Robin Turney speaks to Fiona Barclay about her role in keeping people safe at Clair Ridge
IN THIS series we’re shining a light on those engineers who play a key role in keeping people safe, whether it’s their colleagues on distant oil platforms or at an onshore facility where they also work to safeguard the local community living nearby. I spoke to Fiona Barclay, who works as a graduate site engineer/process safety engineer on BP’s Clair Ridge production and drilling platform west of Shetland. This is the largest oilfield in the UK Continental Shelf and was commissioned in 2018. Our conversation covered what her work involves and why she’s passionate about safety.
CAN YOU DESCRIBE AN AVERAGE WEEK ON CLAIR RIDGE?
“I work offshore for three weeks at a time and every day is different. We start the day with a team safety brief, where we discuss different safety topics and what has changed on the plant in the last 12 hours. There is a great safety culture offshore. Everyone is empowered to speak up and can stop the job for any reason. As the graduate site engineer I provide engineering support offshore, whether that be plant modifications, optimising our operations or how we complete jobs safely and efficiently.”
HOW IMPORTANT IS PROCESS SAFETY IN YOUR WORK?
“Process safety is at the forefront of all engineering work offshore. Any plant changes must be risk assessed using a suitable method as part of the management of change process. For example, what is the risk associated with decreasing the set point of a nuisance alarm in the control room? The HAZOP and LOPA documents are used frequently to understand the consequence of this sort of change.
“Part of my job is also to review any process excursions. This could be to investigate why the discharge pressure of a pump spiked too high or the level in a tank fell below the low alarm. This doesn’t happen often but if it does, it’s important to fully understand the root cause, and make sure any lessons learned are communicated and acted on.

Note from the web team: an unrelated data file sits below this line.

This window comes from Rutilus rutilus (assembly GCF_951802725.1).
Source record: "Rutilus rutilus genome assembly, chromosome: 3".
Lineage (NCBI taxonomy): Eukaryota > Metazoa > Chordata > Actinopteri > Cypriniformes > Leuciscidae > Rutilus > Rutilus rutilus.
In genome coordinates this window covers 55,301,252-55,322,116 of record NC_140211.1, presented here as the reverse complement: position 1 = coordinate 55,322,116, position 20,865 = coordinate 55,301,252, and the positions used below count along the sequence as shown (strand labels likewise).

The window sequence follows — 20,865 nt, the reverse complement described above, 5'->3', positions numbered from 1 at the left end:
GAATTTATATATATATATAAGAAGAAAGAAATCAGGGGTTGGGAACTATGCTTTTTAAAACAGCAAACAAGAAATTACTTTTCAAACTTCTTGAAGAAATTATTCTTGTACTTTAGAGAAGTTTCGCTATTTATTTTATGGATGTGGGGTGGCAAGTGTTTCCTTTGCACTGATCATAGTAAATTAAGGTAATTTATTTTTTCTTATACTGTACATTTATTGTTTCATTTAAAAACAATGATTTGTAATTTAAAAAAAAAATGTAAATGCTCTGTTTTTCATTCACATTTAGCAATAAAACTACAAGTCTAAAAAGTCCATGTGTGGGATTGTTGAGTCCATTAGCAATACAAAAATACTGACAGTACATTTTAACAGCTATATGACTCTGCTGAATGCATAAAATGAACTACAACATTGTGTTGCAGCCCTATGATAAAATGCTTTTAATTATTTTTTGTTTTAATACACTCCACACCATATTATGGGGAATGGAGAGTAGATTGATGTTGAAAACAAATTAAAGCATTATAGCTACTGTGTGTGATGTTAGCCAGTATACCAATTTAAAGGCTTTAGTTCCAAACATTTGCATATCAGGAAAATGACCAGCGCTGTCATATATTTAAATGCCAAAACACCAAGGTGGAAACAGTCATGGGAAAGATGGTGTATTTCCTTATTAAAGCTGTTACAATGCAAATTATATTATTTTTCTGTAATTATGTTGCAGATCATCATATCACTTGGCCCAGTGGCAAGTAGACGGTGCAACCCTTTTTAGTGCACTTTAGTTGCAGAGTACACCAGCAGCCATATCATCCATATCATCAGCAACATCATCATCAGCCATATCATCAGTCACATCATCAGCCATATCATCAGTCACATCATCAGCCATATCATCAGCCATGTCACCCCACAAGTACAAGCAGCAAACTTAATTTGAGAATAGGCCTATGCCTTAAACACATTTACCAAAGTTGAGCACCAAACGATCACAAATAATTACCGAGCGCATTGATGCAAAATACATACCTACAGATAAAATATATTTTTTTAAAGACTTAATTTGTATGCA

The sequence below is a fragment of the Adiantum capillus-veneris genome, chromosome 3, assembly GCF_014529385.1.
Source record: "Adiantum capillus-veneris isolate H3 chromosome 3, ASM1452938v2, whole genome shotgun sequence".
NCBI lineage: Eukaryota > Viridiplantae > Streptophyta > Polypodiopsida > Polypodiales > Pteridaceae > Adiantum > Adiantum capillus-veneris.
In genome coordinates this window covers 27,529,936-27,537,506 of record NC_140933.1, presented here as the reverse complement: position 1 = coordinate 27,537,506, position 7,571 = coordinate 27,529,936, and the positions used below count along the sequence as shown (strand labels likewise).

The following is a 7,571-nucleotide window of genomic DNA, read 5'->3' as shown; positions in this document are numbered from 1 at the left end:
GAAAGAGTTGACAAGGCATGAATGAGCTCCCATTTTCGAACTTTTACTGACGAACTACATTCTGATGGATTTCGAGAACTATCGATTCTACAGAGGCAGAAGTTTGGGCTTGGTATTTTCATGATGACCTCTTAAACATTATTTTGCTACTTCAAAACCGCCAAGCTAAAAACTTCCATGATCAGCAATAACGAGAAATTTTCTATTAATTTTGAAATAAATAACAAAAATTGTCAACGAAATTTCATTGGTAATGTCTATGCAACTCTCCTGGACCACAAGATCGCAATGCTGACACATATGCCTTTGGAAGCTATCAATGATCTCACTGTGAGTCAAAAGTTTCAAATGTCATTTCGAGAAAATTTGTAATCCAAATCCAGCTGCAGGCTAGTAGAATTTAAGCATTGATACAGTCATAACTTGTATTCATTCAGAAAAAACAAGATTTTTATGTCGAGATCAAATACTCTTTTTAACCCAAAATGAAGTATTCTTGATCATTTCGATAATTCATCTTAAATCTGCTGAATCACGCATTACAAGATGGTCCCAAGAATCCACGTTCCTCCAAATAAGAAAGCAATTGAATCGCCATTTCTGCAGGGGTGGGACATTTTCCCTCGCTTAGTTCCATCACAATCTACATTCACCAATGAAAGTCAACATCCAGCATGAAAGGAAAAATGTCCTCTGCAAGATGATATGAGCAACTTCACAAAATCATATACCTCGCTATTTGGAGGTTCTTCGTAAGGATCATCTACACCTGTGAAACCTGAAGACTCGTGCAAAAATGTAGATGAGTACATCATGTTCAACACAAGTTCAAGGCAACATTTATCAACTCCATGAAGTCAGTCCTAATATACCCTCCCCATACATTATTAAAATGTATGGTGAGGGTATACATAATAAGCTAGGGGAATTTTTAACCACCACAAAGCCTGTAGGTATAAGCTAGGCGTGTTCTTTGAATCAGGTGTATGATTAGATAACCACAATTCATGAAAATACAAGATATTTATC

“I’m regularly involved in other aspects of process safety management, such as completing audits, emergency response exercises and attending toolbox talks.”
WHAT DO YOU FIND THE MOST INTERESTING PART OF YOUR JOB?
Just having the ability to walk out the office and onto the plant. This role has given me a real appreciation for the scale of our process plant, something you can’t get from piping and instrumentation drawings. I also get to work with a diverse range of people offshore from different backgrounds and cultures which is very interesting.”
WHAT ACHIEVEMENTS IN PROCESS SAFETY HAVE GIVEN YOU THE MOST SATISFACTION?
“Recently I completed a project to improve the safety and efficiency of leak testing offshore in BP’s North Sea region.
“Leak testing is completed after intrusive maintenance on the plant to ensure that once the system is put back together there are no potential leak paths, before reintroducing process fluids. This would involve pressurising the system with water or nitrogen to 90% of the system design pressure and monitoring for pressure loss. Often nitrogen from 300 bar gas cylinders is used – although not all equipment is rated to this pressure. To protect against overpressure, there are multiple prevention and mitigation barriers. I recently sized a new range of pressure safety valves (PSVs) for leak testing, to ensure in the event of overpressure we would always be able to relieve the gas pressure. I also designed a PSV selection table which the offshore technicians can use to easily select which PSV is suitable for their leak test, creating a safer and more efficient process. This ultimately ensures that we keep hydrocarbons inside the pipe, and our people safe.